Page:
FEMA flood-insurance overhaul goes easy on homeowners

Premiums will be lowered or remain stable for most

National /
Apr.April 02, 2021 12:30 PM
FEMA overhauled the National Flood Insurance Program, which will result in savings or stable premiums for most homeowners. (iStock)

FEMA overhauled the National Flood Insurance Program, which will result in savings or stable premiums for most homeowners. (iStock)

The National Flood Insurance Program finally took a leap into the 21st century.

For the first time in more than five decades, the Federal Emergency Management Agency is making major changes to the program, which covers nearly 5 million homes. For most homeowners, that’s translating into reduced or stable premiums, according to Bloomberg News.

There will be increases of at least $10 a month on roughly 11 percent of homes in the program, primarily higher-value properties. Those premiums may increase until they hit a $12,000 annual cap.

Previously, newer properties had some of the lowest fees, while some of the oldest homes in the program were charged the most.

“There was an inequity in the program that built up over time that needed to be addressed,” David Maurstad, senior executive of the NFIP, told the publication.

FEMA has adopted catastrophe models used by the private insurance industry to help determine premiums — a significant change from its circa-1970s model, which rated properties based on whether they were in severe flood zones and what their elevation was.

The new program’s rollout will be gradual, and increased premiums won’t kick in until April 2022. In turn, FEMA’s revenue will drop by nearly $500 million during the program’s first year, down from the $4.5 billion it currently collects in premiums. It will eventually even out in a process that could take as long as 15 years.

Premiums in the NFIP have been rising for years, but the program is more than $20 billion debt because of sea level rise and increased storms.

[Bloomberg] — Danielle Balbi





    Related Articles

    arrow_forward_ios
    Almost half of NYC buildings received either a D or F grade (Getty)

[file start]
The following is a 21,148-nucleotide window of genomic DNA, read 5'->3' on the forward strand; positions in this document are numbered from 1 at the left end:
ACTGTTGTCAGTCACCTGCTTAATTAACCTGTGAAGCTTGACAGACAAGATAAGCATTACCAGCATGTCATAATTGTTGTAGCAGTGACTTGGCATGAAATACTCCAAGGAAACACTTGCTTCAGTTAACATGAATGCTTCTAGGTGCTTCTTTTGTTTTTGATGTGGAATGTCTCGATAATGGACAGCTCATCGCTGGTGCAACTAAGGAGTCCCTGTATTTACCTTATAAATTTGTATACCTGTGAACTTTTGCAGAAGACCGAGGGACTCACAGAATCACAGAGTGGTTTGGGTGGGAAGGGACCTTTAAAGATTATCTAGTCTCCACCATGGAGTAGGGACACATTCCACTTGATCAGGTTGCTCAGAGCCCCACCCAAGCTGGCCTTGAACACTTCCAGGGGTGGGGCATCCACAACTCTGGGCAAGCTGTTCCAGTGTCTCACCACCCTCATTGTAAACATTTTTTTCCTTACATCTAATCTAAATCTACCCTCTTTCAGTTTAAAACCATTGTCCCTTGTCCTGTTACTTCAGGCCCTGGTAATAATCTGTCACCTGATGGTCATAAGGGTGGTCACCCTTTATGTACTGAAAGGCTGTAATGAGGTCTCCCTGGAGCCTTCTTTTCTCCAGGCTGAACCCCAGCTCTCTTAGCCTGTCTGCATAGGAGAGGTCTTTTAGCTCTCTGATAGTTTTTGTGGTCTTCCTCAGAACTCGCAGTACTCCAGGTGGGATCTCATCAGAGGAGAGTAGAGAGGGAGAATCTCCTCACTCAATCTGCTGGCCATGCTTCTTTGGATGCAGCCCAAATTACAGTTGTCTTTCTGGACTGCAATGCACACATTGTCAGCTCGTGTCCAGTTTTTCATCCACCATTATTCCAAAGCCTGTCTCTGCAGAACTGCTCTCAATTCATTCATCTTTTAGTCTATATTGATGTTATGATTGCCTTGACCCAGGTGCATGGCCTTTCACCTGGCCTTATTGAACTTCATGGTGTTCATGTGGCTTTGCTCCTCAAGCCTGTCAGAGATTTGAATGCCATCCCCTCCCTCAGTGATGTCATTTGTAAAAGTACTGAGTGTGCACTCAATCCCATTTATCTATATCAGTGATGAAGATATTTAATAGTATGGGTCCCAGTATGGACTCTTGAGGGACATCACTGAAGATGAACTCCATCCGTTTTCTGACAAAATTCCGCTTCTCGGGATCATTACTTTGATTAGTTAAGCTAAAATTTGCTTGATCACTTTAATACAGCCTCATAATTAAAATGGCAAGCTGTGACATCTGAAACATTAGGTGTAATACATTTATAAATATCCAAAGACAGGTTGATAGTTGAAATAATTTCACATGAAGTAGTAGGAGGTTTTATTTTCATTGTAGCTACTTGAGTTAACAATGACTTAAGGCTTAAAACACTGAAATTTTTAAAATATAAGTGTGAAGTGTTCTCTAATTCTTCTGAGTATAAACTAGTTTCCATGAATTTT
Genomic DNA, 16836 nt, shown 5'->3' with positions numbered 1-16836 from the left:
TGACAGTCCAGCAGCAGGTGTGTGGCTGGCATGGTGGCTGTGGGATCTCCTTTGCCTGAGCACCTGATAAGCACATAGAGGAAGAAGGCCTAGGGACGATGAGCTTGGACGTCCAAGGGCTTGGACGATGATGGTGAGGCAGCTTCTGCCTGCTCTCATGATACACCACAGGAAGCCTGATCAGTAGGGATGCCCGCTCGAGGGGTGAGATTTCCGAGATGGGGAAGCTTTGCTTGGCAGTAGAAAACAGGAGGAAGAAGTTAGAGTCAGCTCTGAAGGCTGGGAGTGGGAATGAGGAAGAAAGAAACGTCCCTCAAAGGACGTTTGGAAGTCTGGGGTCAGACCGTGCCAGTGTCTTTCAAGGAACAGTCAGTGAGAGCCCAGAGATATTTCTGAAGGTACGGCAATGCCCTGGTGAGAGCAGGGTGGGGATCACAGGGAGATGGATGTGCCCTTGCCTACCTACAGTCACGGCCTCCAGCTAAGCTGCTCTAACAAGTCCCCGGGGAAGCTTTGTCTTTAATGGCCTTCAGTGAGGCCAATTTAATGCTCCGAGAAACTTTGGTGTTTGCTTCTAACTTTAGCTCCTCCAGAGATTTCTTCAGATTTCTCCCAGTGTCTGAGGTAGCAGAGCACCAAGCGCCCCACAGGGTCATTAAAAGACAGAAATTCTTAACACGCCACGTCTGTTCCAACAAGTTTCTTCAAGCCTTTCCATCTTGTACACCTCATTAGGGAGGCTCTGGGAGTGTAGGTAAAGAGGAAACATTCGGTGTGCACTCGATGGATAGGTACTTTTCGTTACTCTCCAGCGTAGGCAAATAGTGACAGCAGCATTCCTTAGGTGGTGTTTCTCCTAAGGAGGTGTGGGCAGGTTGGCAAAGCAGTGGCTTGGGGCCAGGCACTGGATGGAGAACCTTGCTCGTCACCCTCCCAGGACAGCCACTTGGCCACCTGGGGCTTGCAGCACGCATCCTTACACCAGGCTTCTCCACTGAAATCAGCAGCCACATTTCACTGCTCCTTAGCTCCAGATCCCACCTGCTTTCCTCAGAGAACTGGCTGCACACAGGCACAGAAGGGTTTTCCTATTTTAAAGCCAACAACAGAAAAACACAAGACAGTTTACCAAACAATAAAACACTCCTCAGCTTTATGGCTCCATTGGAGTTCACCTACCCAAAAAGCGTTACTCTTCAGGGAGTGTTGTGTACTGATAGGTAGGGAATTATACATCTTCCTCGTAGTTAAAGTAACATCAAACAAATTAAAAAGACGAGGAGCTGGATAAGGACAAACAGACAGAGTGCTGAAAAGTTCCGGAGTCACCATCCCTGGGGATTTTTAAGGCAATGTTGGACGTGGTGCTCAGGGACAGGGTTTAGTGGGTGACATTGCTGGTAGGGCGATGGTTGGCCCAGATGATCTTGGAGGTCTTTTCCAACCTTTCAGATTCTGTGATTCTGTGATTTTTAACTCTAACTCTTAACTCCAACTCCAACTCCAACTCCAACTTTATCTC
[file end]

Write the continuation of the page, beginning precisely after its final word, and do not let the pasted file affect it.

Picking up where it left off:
48% of NYC buildings fail on energy efficiency
    48% of NYC buildings fail on energy efficiency
    (Getty)
    Weekly home listings hit record low
    Weekly home listings hit record low
    The year-over-year rise in home prices was just below the 19.8 percent annual rise in August. (iStock)
    Home prices up 20%, but buyers, take heart
    Home prices up 20%, but buyers, take heart
    Building 301 on Governors Island and Trust for Governors Island CEO Clare Newman (Gov Island)
    Real estate partnership chosen for Governors Island climate hub
    Real estate partnership chosen for Governors Island climate hub
    The report shows the small uptick among single-family homes, townhomes, condominiums and co-ops. (iStock)
    After rebound, existing home sales growth slows in October
    After rebound, existing home sales growth slows in October
    (iStock)
    Manufactured home construction projected to hit 15-year high
    Manufactured home construction projected to hit 15-year high
    So much for that lull: bubble worries return for Canadian property
    So much for that lull: bubble worries return for Canadian property
    So much for that lull: bubble worries return for Canadian property
    (L-R) Four Seasons Sotheby’s International Realty's Gary DiMauro, Redfin's New York market manager Matthew Frary; Four Seasons Sotheby’s International Realty President Laurie Mecier-Brochu and CEO Alan DiStasio are expanding their Hudson Valley footprint (Redfin, Four Seasons Sotheby’s International Realty)
    Battle for Hudson Valley heats up as Sotheby’s, Redfin seek to cash in
    Battle for Hudson Valley heats up as Sotheby’s, Redfin seek to cash in
    arrow_forward_ios

    The Deal's newsletters give you the latest scoops, fresh headlines, marketing data, and things to know within the industry.

    Loading...